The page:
Association of Civilian Technicians, Puerto Rico Army Chapter (Union) and United States Department of Defense, National Guard Bureau, Puerto Rico National Guard, San Juan, Puerto Rico (Agency)
[ v62 p144 ]
62 FLRA No. 38
PUERTO RICO ARMY CHAPTER
DEPARTMENT OF DEFENSE
NATIONAL GUARD BUREAU
PUERTO RICO NATIONAL GUARD
SAN JUAN, PUERTO RICO
(56 FLRA 493 (2000))
(56 FLRA 807 (2000))
(58 FLRA 318 (2003))
(59 FLRA 2 (2003))
(60 FLRA 1000 (2005))
ORDER DENYING MOTION FOR
August 22, 2007
Before the Authority: Dale Cabaniss, Chairman, and
Wayne C. Beyer and Carol Waller Pope, Members [n*]
I. Statement of the Case
This matter is before the Authority on the Union's motion for reconsideration of the Authority's order dismissing the Union's petition for review in ACT, Puerto Rico Army Chapter, 60 FLRA 1000 (2005) (Puerto Rico Army Chapter II), on remand from ACT, Puerto Rico Army Chapter v. FLRA, 370 F.3d 1214 (D.C. Cir. 2004) (ACT v. FLRA), vacating and remanding ACT, Puerto Rico Army Chapter, 58 FLRA 318 (Member Pope concurring), reconsideration denied, 59 FLRA 2 (2003). The Agency did not file an opposition to the Union's motion for reconsideration.
For the reasons that follow, we deny the Union's motion.
II. Decision in Puerto Rico Army Chapter II
On remand from ACT v. FLRA, the Authority addressed a number of issues in concluding that the provision, which requires the Agency to reimburse employees for unavoidable personal monetary losses incurred as a result of the Agency's cancellation of leave, is not within the duty to bargain.
The Authority addressed the official business standard recognized by the Supreme Court in Bureau of Alcohol, Tobacco & Firearms v. FLRA, 464 U.S. 89, 107 n.17 (1983) (BATF v. FLRA). The Authority concluded that the Court "did not establish a general, `official business' standard authorizing the expenses under the instant provision." Puerto Rico Army Chapter II, 60 FLRA at 1005. The Authority explained that instead, the Court relied on the statutory authorization under the Travel Expense Act, 5 U.S.C. § 5702. Id. In addition, the Authority concluded that its decisions in NFFE, 24 FLRA 430 (1986) (GSA), and NTEU, 26 FLRA 497 (1987) (BATF), "establish that the Authority applied the `official business' test in these cases because relevant statutory provisions explicitly allowed the use of government telephones for `official business.'" Id. The Authority also addressed "[w]hether for reasons of adequate staffing, retention, recruitment, or morale, for example, such reimbursements might advance the Agency's interests or convenience under the official business standard." Id. at 1006. The Authority concluded that "notwithstanding any improvement in employee morale, which is highly speculative at best, . . . the Union has not demonstrated that the provision would advance the Agency's interests in ensuring adequate staffing, retention and recruitment[,]" so as to constitute official business. Id. at 1007.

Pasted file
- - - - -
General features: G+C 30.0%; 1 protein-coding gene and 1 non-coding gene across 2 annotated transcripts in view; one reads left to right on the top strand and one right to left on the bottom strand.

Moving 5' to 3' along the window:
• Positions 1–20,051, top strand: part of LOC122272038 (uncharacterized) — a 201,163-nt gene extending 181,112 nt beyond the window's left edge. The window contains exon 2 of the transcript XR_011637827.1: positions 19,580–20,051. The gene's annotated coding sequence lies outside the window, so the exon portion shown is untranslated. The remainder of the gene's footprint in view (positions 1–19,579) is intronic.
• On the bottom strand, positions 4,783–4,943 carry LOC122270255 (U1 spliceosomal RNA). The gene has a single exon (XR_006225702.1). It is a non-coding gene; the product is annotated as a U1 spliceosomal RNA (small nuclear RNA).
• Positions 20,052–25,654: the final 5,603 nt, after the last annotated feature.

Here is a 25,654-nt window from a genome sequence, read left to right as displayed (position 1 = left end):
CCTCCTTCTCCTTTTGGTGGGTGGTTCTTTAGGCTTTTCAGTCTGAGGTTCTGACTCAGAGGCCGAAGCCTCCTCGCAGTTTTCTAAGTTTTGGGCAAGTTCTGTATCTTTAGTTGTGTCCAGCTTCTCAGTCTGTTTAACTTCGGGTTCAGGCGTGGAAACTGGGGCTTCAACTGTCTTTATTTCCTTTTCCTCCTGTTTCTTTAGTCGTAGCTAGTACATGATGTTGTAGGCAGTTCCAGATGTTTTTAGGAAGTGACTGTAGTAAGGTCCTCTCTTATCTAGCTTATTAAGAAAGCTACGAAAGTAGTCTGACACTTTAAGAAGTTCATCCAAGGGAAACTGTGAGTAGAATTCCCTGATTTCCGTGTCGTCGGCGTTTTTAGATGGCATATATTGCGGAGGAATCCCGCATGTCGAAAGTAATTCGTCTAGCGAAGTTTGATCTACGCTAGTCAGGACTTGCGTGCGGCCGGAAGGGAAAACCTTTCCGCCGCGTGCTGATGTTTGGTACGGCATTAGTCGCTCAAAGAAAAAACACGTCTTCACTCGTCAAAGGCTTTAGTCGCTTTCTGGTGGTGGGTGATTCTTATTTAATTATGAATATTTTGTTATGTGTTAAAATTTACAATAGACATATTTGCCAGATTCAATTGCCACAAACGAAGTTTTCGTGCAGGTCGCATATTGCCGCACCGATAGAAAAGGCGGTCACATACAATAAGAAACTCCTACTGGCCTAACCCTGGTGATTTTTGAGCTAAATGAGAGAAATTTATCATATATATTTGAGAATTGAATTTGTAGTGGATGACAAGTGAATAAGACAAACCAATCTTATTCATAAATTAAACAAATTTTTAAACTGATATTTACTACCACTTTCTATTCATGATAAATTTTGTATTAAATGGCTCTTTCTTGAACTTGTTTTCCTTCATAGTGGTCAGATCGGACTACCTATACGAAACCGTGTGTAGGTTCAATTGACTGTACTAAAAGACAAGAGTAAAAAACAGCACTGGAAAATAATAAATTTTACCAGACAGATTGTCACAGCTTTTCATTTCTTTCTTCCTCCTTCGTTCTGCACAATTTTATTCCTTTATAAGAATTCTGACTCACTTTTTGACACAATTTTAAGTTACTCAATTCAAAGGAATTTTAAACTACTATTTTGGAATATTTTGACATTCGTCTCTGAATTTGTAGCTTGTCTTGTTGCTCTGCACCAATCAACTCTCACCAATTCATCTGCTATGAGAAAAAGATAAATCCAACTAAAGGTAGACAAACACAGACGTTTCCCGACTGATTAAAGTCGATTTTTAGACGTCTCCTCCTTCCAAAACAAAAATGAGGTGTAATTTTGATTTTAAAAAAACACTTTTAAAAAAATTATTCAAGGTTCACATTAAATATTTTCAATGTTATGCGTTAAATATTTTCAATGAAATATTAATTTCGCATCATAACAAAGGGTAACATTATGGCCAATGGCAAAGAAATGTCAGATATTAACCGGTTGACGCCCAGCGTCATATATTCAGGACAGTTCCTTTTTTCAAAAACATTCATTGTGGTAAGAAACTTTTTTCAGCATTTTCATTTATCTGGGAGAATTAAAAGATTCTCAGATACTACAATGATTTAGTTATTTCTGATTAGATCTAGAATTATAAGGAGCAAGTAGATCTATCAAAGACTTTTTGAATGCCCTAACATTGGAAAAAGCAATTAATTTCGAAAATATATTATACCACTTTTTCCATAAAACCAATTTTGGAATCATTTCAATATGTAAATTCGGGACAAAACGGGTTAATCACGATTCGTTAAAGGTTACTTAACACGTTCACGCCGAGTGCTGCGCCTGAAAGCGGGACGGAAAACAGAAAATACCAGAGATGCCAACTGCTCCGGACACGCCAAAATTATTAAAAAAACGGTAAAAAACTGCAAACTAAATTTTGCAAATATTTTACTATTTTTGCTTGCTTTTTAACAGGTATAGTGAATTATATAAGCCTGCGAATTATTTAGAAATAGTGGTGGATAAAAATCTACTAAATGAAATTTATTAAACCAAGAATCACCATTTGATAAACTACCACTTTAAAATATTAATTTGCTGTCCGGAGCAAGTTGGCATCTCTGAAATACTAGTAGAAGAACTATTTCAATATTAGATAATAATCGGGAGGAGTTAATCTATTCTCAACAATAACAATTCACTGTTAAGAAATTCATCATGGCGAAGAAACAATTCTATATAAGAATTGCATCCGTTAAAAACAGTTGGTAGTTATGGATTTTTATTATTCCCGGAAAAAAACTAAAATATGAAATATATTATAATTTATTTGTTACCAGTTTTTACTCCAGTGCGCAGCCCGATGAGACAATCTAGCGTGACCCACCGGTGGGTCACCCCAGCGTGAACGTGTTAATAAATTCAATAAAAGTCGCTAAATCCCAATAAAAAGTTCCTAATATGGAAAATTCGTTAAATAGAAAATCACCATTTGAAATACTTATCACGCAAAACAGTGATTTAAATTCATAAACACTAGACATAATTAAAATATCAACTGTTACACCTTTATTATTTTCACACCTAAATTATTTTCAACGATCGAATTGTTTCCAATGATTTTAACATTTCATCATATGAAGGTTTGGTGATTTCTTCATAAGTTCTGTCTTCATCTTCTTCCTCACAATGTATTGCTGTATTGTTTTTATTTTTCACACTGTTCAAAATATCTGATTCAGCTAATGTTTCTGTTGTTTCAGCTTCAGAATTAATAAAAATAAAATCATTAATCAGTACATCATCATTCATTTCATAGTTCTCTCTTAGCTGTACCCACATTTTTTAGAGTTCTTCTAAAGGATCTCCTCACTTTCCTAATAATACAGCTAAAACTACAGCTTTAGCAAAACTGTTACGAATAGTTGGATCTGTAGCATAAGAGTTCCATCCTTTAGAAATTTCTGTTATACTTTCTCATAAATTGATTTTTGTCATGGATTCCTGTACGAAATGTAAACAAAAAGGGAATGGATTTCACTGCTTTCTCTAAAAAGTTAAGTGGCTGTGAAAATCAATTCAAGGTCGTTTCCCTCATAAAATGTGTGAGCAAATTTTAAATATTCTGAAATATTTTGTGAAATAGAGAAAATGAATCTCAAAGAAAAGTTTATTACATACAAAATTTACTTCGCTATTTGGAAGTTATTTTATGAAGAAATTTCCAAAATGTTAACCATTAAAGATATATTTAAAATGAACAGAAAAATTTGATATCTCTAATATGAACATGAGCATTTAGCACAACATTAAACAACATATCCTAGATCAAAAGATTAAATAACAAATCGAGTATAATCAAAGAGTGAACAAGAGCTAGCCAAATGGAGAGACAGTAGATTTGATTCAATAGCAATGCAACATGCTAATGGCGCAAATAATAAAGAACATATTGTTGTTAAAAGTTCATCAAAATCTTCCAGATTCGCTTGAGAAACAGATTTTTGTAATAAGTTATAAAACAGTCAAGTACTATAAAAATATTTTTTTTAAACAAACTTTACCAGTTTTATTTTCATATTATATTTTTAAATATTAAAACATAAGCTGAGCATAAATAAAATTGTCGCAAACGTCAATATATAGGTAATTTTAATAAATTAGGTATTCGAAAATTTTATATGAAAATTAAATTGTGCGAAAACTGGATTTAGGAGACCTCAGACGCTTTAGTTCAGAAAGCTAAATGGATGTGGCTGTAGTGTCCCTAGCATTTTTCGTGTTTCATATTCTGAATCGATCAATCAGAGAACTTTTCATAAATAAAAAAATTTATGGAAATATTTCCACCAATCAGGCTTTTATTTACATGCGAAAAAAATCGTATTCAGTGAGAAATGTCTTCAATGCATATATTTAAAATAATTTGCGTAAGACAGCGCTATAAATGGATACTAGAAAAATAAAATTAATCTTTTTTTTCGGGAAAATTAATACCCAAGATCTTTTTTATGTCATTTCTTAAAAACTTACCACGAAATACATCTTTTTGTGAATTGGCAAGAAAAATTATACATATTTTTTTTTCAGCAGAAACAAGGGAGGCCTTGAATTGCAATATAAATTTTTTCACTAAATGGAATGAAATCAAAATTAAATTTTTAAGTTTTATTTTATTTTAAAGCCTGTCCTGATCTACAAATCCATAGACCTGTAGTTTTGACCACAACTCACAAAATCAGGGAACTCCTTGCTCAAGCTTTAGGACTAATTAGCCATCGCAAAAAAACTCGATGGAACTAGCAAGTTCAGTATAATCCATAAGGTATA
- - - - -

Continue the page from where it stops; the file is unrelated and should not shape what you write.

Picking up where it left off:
The Authority further addressed whether the Federal Service Labor-Management Relations Statute (the Statute) creates official business and concluded that "[t]he Statute neither creates official business nor provides a statutory basis to apply the official business standard." Id. at 1005. In addition, the Authority noted that the court's decision in Dep't of the Army, United States Army Commissary, Fort Benjamin Harrison, Indianapolis, Ind., 56 F.3d 273 (D.C. Cir. 1995) (Fort Benjamin Harrison), "supports the need for independent statutory authorization, separate and apart from the duty to bargain imposed by the Statute, for the expenditures required by the instant provision that would reimburse employees for incurred losses as a result of the Agency's cancellation of leave." Id. at 1006 n.2. Lastly, the Authority concluded that the provision did not constitute an appropriate arrangement under § 7106(b)(3) of the Statute. [ v62 p145 ]
III. Union's Motion for Reconsideration
The Union contends that reconsideration of the Authority's decision in Puerto Rico Army Chapter II is warranted because the Authority's decision is contrary to law.